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Re: The C locale
On Sep 8 22:49, Andy Koppe wrote:
> > Maximum 1.5 compatibility (what for and how long?) vs. maximum
> > default usability in the long run (at least I hope so).
> Compatibilty for users upgrading to 1.7, who are used to being able to
> use the non-ASCII chars in their ANSI codepage, which is usually all
> they care about. And who have files encoded in that codepage, while
> being blissfully unaware what stuff like "LC_CTYPE" or "CP1251" means.
> And who are therefore going to complain about Cygwin 1.7 breaking
> their files.
> Using UTF-8 throughout is a worthwhile aim of course, but it's a bumpy
> road to get there, with lots of apps not yet ready. Moreover, is there
> actually any other OS where the "C" locale uses UTF-8? Afaik, Linuxes
> just set LANG to *.UTF-8 somewhere in the startup scripts.
Back from vacation I re-read this thread now and I have to say I just
don't know what is the best course of action here.
The idea to use UTF-8 for filename and console operations by default was
to get the least problems converting from UTF-16 to multibyte, so that
readdir() always returns a valid filename. Since the filename is
supposed to be just a NUL-terminated stream of bytes, the application
shouldn't care what the filename looks like, it should just always use
it as is. In contrast to Linux filesystems, where the filename actually
*is* a simple byte stream, we have to convert the filename back and
forth from and to UTF-16.
As for the conversion of filenames, you get the same problem on Linux if
the filename contains non-ASCII bytes and these bytes are not a valid
multibyte character in the current locale.
Referring to another of your mails in this thread:
> A user with such a setup who upgrades to 1.7 will find that things
> will no longer work as before, since filenames are translated to UTF-8
> whereas the console now seems to use ISO-8859-1 (presumably via the mb
> functions) by default. Hence a file called 'b\344h' in Explorer (with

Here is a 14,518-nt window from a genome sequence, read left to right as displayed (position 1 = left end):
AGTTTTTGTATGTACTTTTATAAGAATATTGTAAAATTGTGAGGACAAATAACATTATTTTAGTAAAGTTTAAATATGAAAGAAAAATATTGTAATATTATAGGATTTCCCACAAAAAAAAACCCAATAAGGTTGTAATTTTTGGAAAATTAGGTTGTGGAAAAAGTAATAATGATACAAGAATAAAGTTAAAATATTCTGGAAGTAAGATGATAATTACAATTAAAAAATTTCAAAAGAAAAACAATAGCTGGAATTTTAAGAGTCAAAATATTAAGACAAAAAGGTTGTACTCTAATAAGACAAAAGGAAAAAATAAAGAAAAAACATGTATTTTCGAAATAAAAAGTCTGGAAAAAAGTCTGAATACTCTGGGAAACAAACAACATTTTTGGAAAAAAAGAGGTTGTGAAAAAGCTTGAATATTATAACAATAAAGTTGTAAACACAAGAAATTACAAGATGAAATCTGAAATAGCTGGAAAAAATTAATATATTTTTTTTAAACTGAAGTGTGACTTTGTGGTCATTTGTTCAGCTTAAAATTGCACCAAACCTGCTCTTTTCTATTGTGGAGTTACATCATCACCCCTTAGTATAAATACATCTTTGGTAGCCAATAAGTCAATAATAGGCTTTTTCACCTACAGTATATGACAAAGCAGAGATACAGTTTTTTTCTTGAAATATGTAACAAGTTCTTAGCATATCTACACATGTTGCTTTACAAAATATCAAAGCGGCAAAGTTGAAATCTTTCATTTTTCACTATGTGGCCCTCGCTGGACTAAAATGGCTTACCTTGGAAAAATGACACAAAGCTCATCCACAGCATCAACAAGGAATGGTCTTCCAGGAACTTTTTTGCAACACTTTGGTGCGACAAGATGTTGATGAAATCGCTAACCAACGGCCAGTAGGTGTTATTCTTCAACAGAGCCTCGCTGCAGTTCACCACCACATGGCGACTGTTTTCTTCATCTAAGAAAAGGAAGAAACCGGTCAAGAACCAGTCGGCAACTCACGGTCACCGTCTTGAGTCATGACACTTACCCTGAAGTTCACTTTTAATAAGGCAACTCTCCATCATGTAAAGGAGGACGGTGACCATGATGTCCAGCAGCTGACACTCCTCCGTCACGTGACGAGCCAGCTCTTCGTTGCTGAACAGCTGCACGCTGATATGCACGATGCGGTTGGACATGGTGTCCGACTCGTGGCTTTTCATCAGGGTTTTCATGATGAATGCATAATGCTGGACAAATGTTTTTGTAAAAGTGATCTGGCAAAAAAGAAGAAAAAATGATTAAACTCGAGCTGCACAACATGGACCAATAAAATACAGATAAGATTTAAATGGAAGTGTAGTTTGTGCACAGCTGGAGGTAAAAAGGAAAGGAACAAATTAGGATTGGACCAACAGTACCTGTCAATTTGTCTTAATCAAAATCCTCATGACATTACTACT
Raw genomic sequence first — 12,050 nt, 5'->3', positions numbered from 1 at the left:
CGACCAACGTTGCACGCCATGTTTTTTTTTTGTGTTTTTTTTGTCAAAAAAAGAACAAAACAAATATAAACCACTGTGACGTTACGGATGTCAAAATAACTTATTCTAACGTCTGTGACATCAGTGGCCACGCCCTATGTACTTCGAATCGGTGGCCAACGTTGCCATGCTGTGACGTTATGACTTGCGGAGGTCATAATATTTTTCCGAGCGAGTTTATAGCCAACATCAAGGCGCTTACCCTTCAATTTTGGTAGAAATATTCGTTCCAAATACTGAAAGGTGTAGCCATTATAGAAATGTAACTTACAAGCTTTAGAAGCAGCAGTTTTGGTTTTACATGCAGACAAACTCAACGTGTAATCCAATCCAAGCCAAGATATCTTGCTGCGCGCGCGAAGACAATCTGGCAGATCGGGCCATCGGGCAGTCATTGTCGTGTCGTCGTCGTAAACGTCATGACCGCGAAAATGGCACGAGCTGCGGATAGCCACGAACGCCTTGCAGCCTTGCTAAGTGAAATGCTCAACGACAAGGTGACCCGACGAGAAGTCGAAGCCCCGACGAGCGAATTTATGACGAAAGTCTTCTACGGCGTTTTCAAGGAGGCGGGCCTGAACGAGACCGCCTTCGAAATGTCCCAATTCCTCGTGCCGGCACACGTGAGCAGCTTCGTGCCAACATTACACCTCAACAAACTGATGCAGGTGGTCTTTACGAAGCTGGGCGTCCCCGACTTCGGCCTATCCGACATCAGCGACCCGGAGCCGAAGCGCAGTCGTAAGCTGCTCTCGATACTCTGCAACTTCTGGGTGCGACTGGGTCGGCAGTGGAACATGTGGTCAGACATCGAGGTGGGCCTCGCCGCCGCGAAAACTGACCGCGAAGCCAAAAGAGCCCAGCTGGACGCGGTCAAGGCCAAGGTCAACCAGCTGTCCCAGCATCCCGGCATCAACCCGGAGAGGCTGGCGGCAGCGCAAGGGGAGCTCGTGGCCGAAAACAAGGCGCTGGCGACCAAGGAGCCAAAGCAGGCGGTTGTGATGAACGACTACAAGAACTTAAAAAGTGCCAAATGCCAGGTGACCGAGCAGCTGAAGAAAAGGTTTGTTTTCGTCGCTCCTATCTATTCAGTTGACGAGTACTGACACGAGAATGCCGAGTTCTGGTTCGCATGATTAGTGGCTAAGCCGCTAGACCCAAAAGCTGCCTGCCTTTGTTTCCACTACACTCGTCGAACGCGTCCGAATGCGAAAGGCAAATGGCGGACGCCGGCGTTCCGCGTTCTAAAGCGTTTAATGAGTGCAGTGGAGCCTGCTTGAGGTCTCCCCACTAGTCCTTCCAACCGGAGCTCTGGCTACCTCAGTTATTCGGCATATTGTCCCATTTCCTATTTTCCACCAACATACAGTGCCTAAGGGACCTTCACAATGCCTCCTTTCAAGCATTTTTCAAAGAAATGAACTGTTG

> a-umlaut in the middle), will show as 'bÃ¤h' instead.
That's because the console uses the ascii conversion by default which
is the newlib implementation just passing through all bytes unconverted,
even the >=0x80 ones. That's ISO-8859-1 conincidentally. However, that
means the console uses the same conversion as the application. Only the
filename conversion uses UTF-8.
> And if you try to create 'b\344h' in Cygwin 1.7, you actually get a file
> called 'b', because the '\344' (0xE4) in ISO-8859-1 turns into an
> encoding error when interpreted as UTF-8, and the name simply seems to
> be truncated at that point.
Yes, that *is* a problem.
> I see two good solutions:
> - Use the default Windows codepage for filenames, console, and
> multibyte functions. This is what happens already if you specifiy a
> locale with a language but no charset, e.g. "en". Maximum 1.5
Hmm, yes, that might be an option. Allowing the C.UTF-8 locale
could workaround the remaining problems.
> - Use UTF-8 throughout. Full Unicode support out-of-the box.
What means "throughout"? Do you want ASCII multibyte conversion to
use UTF-8 as well? Of course that will still result in problems if
a shell script has a filename hardcoded in, say, CP1252.
> And a cheap'n'nasty one:
> - Restrict the multibyte functions and console to 7-bit ASCII. Still
> means it's inconsistent with the filename conversions, but at least
> non-ASCII characters wouldn't show up wrongly. Instead, they wouldn't
> show at all.
I remember having seen this on Linux as well in some GUI applications.
Apart from that, the fourth solution is to stick to the current
implementation to use UTF-8 for filenames by default and relaxed ASCII
(ISO-8859-1) as provided by newlib for everything else.
The problem is, I don't know for sure what the best appraoch is, and it
seems nobody except you and Iwamuro are actually interested to discuss
this. And you both have a contrary opinion in this matter.
Personally I have no problem with the current approach. I understand
the potential problems, but, as usual, solving it one way results in
problems in another scenario and vice versa.
Corinna Vinschen Please, send mails regarding Cygwin to
Cygwin Project Co-Leader cygwin AT cygwin DOT com
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